clock menu more-arrow no yes

Filed under:

Hernandez vs. Santana: Atari 2600 Style

As you know, Saturday's game will not be televised. Since nobody is actually going to see the game, I thought I would try to bring the game to you through a state-of-the-art simulation. That's right, the Atari 2600.

Super Challenge Baseball, which is labeled only as "Baseball" in the version I have, was the best baseball game of it's era. Here's how one website describes it.

In the sorry field of Atari 2600 baseball games, Super Challenge is notable mainly because it does NOT suck. This game is a HUGE step up from Atari's first attempt at baseball, Homerun, but is that really saying much? I will give Super Challenge credit for not trying to do too much. The players all look like the symbols on a men's room door, but at least they move smoothly and don't flicker much.


In 1982, the most impressive aspect of this game was the fact that it actually had a diamond (compared to Homerun's four bases). Yes, it's hard to believe that this blocky field was once impressive, but people thought it was pretty cool at the time.

For a recap of the simulated game action click read more.

As you can see from the screencap, the Atari 2600's graphics do a very good job of capturing the Metrodome's archaic playing surface.

There are no Major League teams in Super Challenge Baseball. There are two choices; red and blue. Coincidently, blue is the default home team, so it was easy to decide that they were the Twins. The road team is red, so I guess the White Sox have decided to wear their throwback red pinstripes tomorrow.

I had trouble adjusting to the first few pitches, and Santana got 2 quick strikes on Podsednik, who strangely decided to bat from the right side this game. Pods would recover after Santana threw two slow curves well outside, then leave a fastball over the heart of the plate that Pods drove to right field.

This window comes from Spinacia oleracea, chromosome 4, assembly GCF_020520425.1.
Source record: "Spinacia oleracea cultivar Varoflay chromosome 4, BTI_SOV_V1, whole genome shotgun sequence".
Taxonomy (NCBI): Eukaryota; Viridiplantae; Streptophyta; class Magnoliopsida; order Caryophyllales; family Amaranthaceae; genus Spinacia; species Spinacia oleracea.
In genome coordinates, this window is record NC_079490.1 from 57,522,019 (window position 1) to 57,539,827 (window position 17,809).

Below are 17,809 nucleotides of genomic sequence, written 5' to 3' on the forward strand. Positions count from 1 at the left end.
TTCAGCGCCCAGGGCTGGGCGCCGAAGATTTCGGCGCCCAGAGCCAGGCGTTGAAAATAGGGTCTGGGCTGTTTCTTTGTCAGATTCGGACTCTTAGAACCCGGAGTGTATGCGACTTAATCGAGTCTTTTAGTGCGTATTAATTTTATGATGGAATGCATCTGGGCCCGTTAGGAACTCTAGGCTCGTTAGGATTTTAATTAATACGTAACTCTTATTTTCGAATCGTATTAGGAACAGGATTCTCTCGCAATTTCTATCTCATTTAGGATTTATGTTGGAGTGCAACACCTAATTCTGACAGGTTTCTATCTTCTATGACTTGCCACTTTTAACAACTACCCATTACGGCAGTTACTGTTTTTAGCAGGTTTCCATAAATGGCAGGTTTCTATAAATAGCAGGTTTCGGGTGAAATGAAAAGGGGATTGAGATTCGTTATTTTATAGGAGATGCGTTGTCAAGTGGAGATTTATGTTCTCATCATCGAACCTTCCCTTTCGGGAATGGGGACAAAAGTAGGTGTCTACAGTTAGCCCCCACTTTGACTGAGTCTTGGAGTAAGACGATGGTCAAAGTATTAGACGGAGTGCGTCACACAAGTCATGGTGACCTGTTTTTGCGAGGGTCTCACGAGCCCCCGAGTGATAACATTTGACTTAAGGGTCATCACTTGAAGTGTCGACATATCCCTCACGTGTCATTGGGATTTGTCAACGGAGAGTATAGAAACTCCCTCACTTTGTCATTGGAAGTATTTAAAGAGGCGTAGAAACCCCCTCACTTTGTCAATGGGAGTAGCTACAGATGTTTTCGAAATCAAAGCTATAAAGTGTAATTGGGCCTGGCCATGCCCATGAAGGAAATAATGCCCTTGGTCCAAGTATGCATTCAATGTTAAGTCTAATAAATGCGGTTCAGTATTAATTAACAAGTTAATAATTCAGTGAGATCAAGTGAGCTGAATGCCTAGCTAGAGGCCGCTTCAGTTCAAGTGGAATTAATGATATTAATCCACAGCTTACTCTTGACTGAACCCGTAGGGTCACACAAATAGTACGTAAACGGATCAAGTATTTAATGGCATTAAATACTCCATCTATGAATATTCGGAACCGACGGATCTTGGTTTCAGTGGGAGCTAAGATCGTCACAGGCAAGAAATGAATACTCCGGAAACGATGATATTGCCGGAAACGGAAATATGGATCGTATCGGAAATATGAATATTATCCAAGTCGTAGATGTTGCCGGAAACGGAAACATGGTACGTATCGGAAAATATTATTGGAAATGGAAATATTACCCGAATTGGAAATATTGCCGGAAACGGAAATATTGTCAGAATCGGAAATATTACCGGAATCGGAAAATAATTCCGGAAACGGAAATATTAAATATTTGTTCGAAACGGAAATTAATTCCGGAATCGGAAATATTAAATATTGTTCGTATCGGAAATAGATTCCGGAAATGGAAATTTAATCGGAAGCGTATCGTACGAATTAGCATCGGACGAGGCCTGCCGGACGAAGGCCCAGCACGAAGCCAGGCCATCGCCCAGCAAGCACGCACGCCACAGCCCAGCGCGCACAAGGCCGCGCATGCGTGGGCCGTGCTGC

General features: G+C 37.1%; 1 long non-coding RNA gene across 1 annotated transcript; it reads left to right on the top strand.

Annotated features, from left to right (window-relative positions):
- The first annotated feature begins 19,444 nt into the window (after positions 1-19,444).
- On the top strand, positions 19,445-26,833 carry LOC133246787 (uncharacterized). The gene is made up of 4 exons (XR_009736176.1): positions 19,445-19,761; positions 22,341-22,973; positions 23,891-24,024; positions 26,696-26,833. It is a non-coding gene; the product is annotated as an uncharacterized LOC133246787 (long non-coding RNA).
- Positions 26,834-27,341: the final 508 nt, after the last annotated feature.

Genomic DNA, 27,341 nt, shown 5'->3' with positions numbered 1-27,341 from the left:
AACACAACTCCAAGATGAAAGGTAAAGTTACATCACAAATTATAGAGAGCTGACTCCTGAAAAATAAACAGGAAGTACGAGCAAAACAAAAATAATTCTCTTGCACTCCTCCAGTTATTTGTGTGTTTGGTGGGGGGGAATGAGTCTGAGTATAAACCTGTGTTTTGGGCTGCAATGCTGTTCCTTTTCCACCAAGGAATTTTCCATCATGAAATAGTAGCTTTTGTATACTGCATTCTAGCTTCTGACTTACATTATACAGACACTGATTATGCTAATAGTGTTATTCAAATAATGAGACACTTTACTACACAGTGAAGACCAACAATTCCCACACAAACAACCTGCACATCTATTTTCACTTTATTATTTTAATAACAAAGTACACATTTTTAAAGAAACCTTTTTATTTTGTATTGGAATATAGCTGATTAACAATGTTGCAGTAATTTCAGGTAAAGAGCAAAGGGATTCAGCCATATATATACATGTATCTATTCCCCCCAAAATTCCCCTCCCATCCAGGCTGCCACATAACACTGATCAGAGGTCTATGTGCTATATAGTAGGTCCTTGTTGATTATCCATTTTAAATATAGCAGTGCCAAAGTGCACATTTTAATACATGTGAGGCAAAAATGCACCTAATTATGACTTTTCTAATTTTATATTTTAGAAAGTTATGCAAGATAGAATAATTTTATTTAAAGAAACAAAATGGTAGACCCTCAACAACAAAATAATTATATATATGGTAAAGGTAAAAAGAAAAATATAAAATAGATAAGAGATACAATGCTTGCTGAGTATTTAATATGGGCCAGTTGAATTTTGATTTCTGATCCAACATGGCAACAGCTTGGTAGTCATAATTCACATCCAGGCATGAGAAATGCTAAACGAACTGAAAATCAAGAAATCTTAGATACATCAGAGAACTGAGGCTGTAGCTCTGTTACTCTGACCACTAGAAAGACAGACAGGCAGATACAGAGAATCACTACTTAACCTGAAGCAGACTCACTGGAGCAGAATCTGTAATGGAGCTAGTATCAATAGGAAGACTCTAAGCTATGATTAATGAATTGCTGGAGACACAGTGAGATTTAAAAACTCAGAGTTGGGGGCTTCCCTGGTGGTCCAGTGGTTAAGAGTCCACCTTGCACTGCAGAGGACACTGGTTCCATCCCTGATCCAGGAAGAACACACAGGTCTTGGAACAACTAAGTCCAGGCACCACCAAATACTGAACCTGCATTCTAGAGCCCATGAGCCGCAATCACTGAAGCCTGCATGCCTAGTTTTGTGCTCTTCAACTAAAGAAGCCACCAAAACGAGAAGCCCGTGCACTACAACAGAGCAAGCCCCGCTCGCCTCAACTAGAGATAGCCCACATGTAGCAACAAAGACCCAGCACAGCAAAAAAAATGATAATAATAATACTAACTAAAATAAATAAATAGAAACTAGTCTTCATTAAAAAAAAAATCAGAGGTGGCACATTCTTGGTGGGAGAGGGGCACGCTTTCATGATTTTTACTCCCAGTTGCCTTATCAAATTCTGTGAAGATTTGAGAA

Santana was not himself early on. In fact, I couldn't tell if he was pitching with his right or left hand. The ball, which is completely square in the game, just came from where his head is supposed to be. It wasn't difficult to get used to, just a bit alarming that Santana appeared to be pitching without the aid of a head on his torso. -- Iguchi turned around a headless-Johan changeup for a HR off the left side of the screen.

Paul Konerko would follow with a single, and it was clear that Santana did not have it today. I was getting so bored that I stole second base with Konerko, eventually getting thrown out when I got greedy and tried for third on the catcher's throw to second.

It was then that Santana settled it with his changeup-fastball combination, striking out Carl Everett and an over anxious Aaron Rowand on changeups.

El Duque pitches a lot like the pitcher in the simulator. He can throw an eephus, fastball, change up, and a variety of slow and hard breaking balls. Duque would have had a 1-2-3 first inning if I had figured out how to control the defenders, or if I had a shortstop -- That's right, there are only 8 fielders in this game. Crazy. -- After the first two batters reached on errors, El Duque sat the Twins down in order.

The score remained that way until the 4th, when the game froze.

Circle this, Bert!
Sox - 2
Twins - 0